Obesity Fighters

Newport Gardens Primary School

The students of Newport Gardens Primary School are eager to make a positive impact in both their school and their whole community. Theodora McGlade knows this well, and has seen it in her own teaching adventures.

Read about Theodora’s young fitness avengers and their exploits in this inspiring case study.

The Newport Gardens Primary School vision is “Nurturing Our Future.” Those at Newport Gardens Primary School believe a 21st-century approach to education is vital. As such, they strive to develop independent thinkers and creative problem solvers.

Staff were encouraged to explore the Fluencies in their Professional Learning Teams and to discover how they could best suit our school. Obesity Fighters was the first inquiry that my team teaching partner and I explored with the students.

Theodora McGlade

Newport Gardens PS

The students are able to look broadly at their defined problem of practice, seek points of view other than the teacher (which is a significant departure from our previous practice) and are able to question, critique and challenge information to discern its validity, reliability and usability.

Theodora McGlade

Newport Gardens PS

Using Solution Fluency, the default position for the students is one of maturity and equality. The students see the teachers as one source of information or validation of their work, rather than the font of knowledge from which the teacher drip feeds the students at a pace that suits the teacher.

Theodora McGlade

Newport Gardens PS

What does it take to inspire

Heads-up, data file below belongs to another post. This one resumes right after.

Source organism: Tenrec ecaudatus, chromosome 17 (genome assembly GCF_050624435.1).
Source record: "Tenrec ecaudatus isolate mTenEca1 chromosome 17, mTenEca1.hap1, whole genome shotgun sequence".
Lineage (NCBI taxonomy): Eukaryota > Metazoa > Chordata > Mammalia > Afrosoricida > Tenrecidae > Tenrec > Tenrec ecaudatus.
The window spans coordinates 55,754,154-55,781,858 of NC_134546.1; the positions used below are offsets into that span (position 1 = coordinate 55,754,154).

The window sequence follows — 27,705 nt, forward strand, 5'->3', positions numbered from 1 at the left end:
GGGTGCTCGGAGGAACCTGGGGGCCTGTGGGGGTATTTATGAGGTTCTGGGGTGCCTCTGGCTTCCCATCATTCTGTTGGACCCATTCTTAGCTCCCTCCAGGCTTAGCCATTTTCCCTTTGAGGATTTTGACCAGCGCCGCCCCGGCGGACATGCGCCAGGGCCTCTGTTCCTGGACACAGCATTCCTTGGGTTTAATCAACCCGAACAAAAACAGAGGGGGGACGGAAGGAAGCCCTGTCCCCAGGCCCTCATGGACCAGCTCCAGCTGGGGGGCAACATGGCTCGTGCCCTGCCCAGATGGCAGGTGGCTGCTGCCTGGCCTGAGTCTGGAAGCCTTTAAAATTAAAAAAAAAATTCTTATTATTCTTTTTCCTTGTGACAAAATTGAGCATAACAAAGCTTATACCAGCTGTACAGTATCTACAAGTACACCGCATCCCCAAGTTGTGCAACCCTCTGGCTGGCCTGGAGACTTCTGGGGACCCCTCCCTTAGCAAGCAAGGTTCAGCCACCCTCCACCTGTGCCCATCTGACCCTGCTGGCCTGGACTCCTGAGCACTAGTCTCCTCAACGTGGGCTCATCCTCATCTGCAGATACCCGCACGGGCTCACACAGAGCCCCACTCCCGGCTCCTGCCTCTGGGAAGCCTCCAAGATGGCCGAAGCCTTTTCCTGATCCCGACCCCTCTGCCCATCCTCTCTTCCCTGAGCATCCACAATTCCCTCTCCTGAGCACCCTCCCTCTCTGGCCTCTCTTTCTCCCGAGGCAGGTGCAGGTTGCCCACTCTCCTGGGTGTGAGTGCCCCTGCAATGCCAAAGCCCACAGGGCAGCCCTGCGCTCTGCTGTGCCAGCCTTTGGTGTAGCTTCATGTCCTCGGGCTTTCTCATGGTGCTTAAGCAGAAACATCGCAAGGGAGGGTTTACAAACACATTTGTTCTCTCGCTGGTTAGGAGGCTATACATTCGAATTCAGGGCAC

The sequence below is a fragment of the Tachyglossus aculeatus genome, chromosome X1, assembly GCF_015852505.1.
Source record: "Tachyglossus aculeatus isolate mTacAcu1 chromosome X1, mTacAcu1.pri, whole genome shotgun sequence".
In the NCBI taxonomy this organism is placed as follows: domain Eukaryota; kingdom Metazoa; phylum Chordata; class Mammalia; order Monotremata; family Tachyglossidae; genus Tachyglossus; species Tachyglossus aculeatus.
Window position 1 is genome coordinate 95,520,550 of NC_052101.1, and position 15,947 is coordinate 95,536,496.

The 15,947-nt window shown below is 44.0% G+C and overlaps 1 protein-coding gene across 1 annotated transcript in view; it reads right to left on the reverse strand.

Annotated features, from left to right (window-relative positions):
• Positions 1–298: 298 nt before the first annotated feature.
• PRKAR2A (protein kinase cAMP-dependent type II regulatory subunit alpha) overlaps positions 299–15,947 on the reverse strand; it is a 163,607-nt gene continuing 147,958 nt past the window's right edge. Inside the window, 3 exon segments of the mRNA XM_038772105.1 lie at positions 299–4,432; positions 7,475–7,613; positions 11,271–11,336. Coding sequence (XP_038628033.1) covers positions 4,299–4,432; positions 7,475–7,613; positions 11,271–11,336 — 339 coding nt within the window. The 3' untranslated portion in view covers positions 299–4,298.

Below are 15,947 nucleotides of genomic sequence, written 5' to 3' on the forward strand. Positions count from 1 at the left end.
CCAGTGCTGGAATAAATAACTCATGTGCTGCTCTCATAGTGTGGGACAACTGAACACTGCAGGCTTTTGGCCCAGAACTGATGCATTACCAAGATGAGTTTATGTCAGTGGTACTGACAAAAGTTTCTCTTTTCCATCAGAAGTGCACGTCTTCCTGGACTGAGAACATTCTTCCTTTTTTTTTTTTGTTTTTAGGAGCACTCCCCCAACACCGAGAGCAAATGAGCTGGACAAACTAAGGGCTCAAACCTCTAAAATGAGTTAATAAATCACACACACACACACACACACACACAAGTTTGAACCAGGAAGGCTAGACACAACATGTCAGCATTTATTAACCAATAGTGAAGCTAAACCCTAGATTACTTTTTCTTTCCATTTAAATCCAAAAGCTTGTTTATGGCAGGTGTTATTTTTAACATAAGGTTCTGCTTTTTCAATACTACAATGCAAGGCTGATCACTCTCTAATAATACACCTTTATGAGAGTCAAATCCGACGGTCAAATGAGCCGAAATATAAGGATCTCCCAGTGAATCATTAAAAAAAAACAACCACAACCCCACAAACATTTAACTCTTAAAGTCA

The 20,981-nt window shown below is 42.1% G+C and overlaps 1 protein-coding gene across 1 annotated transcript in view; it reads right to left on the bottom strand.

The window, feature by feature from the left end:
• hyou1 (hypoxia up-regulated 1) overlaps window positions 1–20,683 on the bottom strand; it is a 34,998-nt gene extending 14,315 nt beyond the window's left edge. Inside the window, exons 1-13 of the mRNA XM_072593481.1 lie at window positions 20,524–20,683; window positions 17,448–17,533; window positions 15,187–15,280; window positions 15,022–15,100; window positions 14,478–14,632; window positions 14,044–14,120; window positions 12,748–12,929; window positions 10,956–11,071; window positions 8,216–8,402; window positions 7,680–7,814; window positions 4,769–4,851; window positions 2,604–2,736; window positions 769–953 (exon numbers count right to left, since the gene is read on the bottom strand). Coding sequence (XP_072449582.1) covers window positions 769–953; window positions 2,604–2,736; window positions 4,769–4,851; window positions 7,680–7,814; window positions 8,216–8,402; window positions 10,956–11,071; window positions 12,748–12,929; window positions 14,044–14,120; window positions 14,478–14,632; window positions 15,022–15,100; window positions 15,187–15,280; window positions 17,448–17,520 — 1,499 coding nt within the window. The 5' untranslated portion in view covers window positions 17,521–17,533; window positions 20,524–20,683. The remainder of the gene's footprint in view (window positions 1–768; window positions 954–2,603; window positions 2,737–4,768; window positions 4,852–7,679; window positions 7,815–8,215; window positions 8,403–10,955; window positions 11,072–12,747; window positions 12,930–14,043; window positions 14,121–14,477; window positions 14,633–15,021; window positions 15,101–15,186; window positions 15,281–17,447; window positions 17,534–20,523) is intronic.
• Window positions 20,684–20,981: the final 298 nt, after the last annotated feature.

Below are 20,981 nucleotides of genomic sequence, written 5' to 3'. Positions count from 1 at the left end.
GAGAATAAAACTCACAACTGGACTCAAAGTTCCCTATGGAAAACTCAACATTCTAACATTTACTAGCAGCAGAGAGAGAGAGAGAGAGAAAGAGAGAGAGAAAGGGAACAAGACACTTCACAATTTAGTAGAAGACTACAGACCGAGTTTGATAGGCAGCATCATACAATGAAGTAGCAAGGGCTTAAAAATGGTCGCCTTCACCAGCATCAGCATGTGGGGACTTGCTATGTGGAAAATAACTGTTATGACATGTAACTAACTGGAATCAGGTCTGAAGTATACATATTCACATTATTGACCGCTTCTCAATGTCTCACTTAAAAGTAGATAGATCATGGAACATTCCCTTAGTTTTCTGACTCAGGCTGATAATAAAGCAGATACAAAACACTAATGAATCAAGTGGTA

meaningful change?

At Newport Gardens Primary School in Victoria, Australia, the processes of the Essential Fluencies are a big part of the teaching and learning landscape. Many of the Newport Gardens teachers have had great success with using the Fluencies as their framework for creating meaningful project-based learning for students. Theodora McGlade is certainly no exception.

“The Fluencies were identified by our principal as a way that students could take ownership of their learning, think deeply about critical and relevant world questions, and take action that is meaningful to them,” Theodora claims.

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These are exactly the kinds of qualities that Theodora and her teaching partner Michael would see their students demonstrate as they faced an interesting and challenging prospect. They were to apply Solution Fluency to the idea of promoting a healthier lifestyle to their peers in school, and eventually to their whole community.

Where do we

begin to transform?

Theodora and Michael’s students had to discover how to make pursuing fitness both easy and appealing. At the same time, they would be addressing a rather alarming statistic. “Our challenge in this inquiry was to change the statistic of 65% of children in Australia becoming obese by the year 2020,” Theodora explains.

Their next goal was to find ways to inform other children of this, and inspire a change in their behaviour to achieve a long-term mindset. In response, the students created the Obesity Fighters team.

In the course of their research, the students of the Obesity Fighters team soon discovered the contributing factors to this threat to children’s health and wellness included an increasing use of technology, a lack of physical activity, poor eating habits, and a lack of basic nutritional knowledge